Interview: The writing adventures of Inez Kelley

jinxed-300-smallWhat better day could there be than lucky 7/7 for an interview with Inez Kelley, author of the recent Samhain release, JINXED? Inez is not only a friend, but also an inspiration to me as a writer, so I was quite excited when she agreed to do an interview here. I’ve watched her work unfold in numerous online chat sessions, so it’s quite a treat to see them released to the world.

As you can see from the interview, her voice and personality radiates in everything she does. Welcome Inez!

Jeannie: Congratulations on your first release! Tell us about a little about JINXED and how you came up with the idea.

Inez: I have no earthly idea. I don’t. I wish I did. I remember sitting down to write, as I did eons ago, on my bed with a notebook and a pencil and thinking “I wonder what would happen if the hero and the heroine had the same name?” After that, it is pretty much a blur.

JINXED was my training ground, my learner’s permit about the ins and outs of writing from someone other than myself. I learned a lot in those pages. How to take critism and praise, how to listen to advice without getting all huffy, how to see where the flaws in my own style were, etc.

I see stories in movie form. They come full color with the plot, ending, etc already included. I don’t create characters so much as give them voice. I didn’t intend Steve to be bi-sexual, he just was. Tracey was a trip to write and she was herself, unapologetically snarky and funky. Frannie got on my nerves with her whining at times but that is her. Human beings are true to themselves and my characters are the same way, imperfect.

JINXED was my first ‘can I do this for real’ story and wow, I could and there is not stopping me now.

Jeannie: You write across so many genres. What determines what you’re going to write next? What are the great challenges as you switch from one genre to another?

Inez: The story screaming loudest in my head gets written next. I have one tale I have been tossing around for years. It will get written some day. But when a story screams, I have to write it. I consumes me every minute I am not writing it.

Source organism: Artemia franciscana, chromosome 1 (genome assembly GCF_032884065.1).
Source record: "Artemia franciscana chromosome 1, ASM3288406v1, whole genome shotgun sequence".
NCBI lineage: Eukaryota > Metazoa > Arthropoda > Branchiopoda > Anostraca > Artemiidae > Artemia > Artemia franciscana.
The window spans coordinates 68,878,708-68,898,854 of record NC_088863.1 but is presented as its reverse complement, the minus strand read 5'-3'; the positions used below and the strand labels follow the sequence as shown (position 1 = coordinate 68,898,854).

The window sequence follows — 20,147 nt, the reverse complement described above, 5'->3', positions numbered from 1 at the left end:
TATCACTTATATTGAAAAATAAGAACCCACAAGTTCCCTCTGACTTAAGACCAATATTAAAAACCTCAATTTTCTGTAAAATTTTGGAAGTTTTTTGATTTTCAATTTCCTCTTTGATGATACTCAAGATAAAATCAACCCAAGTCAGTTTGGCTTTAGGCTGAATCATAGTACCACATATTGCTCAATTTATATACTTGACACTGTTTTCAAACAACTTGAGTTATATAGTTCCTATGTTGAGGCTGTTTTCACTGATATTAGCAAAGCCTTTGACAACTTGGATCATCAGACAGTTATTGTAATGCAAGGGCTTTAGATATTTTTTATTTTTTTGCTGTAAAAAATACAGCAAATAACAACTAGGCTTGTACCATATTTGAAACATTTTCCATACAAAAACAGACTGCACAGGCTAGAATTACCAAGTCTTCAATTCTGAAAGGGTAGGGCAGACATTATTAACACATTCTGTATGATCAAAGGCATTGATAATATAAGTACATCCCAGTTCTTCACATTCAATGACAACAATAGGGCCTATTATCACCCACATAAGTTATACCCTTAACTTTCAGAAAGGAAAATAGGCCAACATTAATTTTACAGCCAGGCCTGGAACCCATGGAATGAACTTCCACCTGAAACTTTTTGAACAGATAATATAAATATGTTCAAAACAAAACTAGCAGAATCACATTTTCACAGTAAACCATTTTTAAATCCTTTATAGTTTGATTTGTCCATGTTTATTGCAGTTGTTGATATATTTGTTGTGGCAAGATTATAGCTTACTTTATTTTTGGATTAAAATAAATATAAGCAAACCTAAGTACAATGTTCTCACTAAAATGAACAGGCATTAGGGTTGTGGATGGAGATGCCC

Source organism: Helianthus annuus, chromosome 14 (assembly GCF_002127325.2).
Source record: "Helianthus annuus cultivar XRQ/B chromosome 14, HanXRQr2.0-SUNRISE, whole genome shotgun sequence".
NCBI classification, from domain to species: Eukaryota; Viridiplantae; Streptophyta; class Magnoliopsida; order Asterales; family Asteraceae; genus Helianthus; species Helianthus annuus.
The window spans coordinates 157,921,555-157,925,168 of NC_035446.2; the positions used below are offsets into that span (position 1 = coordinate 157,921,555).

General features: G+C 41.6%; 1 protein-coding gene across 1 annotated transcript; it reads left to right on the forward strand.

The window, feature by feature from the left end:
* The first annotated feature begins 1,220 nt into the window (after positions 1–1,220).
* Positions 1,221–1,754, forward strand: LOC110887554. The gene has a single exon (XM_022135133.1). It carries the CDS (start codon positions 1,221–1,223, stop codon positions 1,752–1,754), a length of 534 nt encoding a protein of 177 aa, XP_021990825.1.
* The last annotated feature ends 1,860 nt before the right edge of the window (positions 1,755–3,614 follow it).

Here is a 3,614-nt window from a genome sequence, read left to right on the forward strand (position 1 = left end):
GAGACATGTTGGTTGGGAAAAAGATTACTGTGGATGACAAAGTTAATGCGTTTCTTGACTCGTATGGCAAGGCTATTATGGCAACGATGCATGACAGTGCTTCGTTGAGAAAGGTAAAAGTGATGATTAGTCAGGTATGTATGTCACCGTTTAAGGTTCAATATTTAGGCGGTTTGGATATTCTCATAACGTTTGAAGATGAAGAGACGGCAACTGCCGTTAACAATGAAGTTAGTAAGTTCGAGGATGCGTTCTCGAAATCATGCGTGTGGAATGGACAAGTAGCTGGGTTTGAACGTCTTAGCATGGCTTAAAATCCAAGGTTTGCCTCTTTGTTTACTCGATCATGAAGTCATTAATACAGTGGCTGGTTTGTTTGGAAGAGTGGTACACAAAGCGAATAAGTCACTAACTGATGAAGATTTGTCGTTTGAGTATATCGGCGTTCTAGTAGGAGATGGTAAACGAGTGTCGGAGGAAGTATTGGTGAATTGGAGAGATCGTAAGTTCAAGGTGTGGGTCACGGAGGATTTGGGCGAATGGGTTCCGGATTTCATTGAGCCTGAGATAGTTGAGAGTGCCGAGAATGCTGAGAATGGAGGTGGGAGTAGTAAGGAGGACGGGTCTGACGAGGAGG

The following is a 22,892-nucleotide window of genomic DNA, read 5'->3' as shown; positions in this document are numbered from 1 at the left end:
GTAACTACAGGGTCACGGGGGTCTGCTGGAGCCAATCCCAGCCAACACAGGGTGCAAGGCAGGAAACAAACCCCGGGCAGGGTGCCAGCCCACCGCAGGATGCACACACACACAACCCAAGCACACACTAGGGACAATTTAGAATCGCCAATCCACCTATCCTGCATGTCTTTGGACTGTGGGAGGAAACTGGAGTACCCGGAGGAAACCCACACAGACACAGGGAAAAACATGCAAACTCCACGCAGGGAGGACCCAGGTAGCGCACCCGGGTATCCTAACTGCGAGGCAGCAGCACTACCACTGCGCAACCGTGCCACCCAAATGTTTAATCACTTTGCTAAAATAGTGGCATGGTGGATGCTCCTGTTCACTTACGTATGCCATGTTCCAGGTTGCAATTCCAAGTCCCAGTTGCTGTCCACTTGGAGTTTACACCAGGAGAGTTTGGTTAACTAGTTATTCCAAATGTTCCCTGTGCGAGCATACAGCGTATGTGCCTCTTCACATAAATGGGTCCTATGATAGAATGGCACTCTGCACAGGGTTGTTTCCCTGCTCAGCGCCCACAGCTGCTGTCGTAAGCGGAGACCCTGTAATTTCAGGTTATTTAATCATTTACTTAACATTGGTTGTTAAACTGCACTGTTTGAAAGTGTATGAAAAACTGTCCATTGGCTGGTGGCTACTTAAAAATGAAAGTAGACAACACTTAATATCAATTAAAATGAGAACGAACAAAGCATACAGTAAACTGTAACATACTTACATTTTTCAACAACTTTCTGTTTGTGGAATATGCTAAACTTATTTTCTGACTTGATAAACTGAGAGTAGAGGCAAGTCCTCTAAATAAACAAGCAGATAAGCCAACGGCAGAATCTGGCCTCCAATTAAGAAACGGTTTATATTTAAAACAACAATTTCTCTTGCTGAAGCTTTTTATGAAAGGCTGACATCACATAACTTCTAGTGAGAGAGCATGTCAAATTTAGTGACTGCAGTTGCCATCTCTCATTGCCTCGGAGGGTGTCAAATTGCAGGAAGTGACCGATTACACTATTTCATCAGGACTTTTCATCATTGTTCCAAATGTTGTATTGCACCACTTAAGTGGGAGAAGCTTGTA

I am currently writing a YA. That is a challenge, not so much the actually story line but making sure I stay in a teen voice but don’t talk down. I hated being talked down to as a teen. I am not a teenager but I was once. I remember a lot about those emotions and I hope I can get those across without sounding like some old fart writing about her youth.

So yeah, I write across genres and am venturing into non-romance land. Why not? I read other stuff so when those stories pop into my head, I am not going to turn my back on them.

As for the greatest challenge…wow, I guess that would be atmosphere. For example, I wrote a contemporary that is very tense, emotional and somewhat dark. It has a scene where the heroine is drunk. I rewrote that scene like three times because I kept sliding into humor. It fit, it was funny but it wasn’t the right feel. The story needed more pain, more heartbreak at that point, not a laugh.

With my next book, Myla by Moonlight, I channeled all the humor to a secondary character Bryton. Not consciously, he just became my comedic mouthpiece for that story, it is part of who he is. He is a bodyguard, willing to die for his Prince without second thought. Because of that, he is very irreverent. He also is the Prince’s best friend, knows how heavy the crown can be and takes it upon himself to lighten that load by making Prince Taric smile. He does a good job. I like him.

One I get a few pages into a story, the tone is set and I can usually maintain the atmosphere but occasionally, like that drunk scene, I have to step back and remind myself that the story has the map and decides where to go, I am just the vessel of delivery.

Jeannie: Do you feel there’s such a thing as your true “voice”? And how would you describe it?

Inez: I don’t know. My boss read JINXED and then called to tell me she could “hear” me in the story. That surprised me.

If I had to describe my voice, I think it is slighty lyrical no matter what genre I write in. The play of words against each other I love and use without thinking about it. To me, words have to sing without music.

So many people have read my stories and tried to describe my voice to me. They are all different. I can’t describe my own voice except slightly purple, with a hint of poetry and a dash of pain. My husband says I like to rip your heart out, salt it then force feed it to you while laughing but I think he exaggerates. A little.
Jeannie: Best advice you’ve received so far?

Inez: Write what moves you and ignore the trends, the submission calls etc. Just because I can write it doesn’t mean I should write it.

I love vampire stories but have never written one. I have no vamp tales to tell. I hear voices like real whispers, those are the stories I have to tell. So what if everyone is clamoring for a m/m erotica and I know I could write one or there is a call for a detective romance. If I don’t ‘feel’ the story, it is like pulling teeth. Instead, if I let my stories come, they nearly write themselves. Then I am happiest and I think my love of them comes through. If MY passion can come through, then the reader can feel it and that is what I want.

Jeannie: We all have slumps, but you seem to be able to crank it out non-stop. What keeps you going? What do you think is your biggest challenge?

Inez: Oh, I have slumps, trust me. I just can’t be idle with them. I gave up writing for a while, a few years actually. Life was just too hectic and I channeled my energy into just living. I was afraid I had lost that drive to create for a long time, was afraid to try again. So now, when the slumps hit, that fear returns.